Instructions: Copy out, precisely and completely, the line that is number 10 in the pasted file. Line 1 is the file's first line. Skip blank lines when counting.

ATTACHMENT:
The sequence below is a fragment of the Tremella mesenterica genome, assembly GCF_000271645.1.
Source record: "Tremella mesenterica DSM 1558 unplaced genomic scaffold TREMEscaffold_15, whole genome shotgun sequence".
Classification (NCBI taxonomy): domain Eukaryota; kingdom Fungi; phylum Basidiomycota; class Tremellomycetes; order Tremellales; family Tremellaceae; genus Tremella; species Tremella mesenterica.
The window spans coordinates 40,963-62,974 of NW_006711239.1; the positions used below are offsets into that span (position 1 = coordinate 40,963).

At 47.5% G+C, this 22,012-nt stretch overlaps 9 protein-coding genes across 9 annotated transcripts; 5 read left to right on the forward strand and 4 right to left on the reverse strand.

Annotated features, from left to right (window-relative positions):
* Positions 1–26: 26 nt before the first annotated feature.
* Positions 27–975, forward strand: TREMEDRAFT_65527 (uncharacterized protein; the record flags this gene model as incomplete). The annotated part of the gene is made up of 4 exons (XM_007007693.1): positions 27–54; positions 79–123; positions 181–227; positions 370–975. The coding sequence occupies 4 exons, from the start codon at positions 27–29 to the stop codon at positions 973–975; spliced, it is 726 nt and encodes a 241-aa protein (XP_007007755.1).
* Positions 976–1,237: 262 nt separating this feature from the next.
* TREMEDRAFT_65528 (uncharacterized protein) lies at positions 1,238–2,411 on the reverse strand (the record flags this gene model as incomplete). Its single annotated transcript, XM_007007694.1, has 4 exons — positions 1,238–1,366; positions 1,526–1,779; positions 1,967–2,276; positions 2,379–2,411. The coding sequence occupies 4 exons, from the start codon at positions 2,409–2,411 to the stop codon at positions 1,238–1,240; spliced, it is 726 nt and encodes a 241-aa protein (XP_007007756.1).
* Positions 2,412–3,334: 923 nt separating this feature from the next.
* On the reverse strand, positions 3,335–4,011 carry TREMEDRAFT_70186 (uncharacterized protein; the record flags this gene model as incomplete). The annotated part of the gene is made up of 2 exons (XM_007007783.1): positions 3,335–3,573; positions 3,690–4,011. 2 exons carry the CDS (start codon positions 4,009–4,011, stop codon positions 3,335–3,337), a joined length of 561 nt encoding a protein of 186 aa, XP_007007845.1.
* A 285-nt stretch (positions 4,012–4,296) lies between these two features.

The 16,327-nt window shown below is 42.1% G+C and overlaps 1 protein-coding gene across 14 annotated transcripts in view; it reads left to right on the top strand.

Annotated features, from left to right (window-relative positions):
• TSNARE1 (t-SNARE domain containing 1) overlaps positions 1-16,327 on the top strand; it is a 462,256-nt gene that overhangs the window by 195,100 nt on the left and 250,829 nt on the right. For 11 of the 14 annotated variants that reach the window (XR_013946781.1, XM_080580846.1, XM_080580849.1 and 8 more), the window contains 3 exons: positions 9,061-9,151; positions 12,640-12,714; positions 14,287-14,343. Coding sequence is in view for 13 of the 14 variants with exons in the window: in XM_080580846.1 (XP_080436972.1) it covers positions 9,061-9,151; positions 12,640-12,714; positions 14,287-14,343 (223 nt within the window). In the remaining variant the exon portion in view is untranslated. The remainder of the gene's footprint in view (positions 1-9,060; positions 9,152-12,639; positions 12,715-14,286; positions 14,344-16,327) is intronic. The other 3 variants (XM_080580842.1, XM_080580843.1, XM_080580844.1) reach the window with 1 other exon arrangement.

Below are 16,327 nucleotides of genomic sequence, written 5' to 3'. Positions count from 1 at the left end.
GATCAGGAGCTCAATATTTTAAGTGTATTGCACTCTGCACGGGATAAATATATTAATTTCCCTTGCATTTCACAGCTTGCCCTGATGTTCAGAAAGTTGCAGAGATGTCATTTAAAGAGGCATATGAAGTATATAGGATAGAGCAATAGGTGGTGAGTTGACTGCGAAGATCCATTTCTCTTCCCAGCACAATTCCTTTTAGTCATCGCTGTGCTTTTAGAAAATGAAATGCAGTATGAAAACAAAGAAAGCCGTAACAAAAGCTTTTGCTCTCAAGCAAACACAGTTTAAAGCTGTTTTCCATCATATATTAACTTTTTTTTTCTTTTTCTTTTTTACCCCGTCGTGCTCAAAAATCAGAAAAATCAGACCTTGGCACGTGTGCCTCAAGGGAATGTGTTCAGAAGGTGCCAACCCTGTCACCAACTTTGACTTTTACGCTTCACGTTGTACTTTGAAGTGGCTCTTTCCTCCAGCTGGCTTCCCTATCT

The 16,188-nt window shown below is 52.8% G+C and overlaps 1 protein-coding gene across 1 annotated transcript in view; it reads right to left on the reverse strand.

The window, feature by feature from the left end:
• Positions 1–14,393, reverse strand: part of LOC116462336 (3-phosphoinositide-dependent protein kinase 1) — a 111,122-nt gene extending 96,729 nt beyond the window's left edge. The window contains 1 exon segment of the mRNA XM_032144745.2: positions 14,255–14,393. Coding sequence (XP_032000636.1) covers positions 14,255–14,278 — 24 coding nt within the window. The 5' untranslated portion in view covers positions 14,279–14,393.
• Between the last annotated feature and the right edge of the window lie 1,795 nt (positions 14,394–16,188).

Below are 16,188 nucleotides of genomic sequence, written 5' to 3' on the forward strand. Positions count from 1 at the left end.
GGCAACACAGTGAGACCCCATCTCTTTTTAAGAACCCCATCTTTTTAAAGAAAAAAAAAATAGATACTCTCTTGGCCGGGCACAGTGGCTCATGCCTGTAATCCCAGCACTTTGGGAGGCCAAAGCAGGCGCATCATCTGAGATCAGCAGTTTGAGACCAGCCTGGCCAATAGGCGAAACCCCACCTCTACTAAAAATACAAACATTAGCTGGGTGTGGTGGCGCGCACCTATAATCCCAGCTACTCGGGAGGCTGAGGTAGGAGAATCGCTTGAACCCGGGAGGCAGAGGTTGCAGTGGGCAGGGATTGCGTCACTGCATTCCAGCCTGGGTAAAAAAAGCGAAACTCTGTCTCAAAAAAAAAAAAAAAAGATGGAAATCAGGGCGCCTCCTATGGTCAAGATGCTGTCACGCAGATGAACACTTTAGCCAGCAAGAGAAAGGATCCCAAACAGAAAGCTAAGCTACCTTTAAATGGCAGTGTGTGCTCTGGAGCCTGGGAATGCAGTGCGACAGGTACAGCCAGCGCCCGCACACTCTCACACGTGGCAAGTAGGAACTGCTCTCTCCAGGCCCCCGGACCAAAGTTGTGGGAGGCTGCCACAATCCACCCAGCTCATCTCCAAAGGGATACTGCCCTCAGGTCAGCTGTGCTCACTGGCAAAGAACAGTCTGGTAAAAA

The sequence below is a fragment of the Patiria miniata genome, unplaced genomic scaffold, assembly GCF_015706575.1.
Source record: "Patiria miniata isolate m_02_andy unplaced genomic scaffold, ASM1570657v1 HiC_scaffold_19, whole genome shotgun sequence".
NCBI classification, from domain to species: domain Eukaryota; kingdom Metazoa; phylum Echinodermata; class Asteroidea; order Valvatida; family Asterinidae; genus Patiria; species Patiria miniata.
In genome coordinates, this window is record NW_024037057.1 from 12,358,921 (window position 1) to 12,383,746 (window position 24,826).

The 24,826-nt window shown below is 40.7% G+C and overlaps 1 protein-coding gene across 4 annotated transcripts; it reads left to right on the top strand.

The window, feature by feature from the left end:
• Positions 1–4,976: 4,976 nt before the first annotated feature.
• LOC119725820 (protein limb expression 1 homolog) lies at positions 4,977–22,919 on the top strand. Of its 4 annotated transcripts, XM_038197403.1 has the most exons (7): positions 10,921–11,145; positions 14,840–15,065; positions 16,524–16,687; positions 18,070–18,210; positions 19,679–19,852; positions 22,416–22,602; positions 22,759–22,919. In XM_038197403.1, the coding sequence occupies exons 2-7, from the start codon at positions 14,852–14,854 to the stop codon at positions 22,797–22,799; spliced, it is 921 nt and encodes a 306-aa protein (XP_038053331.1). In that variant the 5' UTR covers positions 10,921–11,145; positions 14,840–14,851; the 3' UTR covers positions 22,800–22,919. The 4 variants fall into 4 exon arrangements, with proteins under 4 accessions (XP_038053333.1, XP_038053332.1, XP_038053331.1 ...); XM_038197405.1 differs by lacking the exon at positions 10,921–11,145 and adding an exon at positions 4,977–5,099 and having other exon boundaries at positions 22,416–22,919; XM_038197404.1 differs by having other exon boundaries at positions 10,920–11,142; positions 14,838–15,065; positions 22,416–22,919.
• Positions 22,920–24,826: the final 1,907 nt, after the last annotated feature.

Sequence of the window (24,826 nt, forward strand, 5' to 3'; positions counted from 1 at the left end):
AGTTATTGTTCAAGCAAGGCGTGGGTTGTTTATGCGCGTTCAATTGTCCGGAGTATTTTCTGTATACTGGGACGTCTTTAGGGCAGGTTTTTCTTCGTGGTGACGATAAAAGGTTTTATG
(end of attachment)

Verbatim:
* TREMEDRAFT_65528 (uncharacterized protein) lies at positions 1,238–2,411 on the reverse strand (the record flags this gene model as incomplete). Its single annotated transcript, XM_007007694.1, has 4 exons — positions 1,238–1,366; positions 1,526–1,779; positions 1,967–2,276; positions 2,379–2,411. The coding sequence occupies 4 exons, from the start codon at positions 2,409–2,411 to the stop codon at positions 1,238–1,240; spliced, it is 726 nt and encodes a 241-aa protein (XP_007007756.1).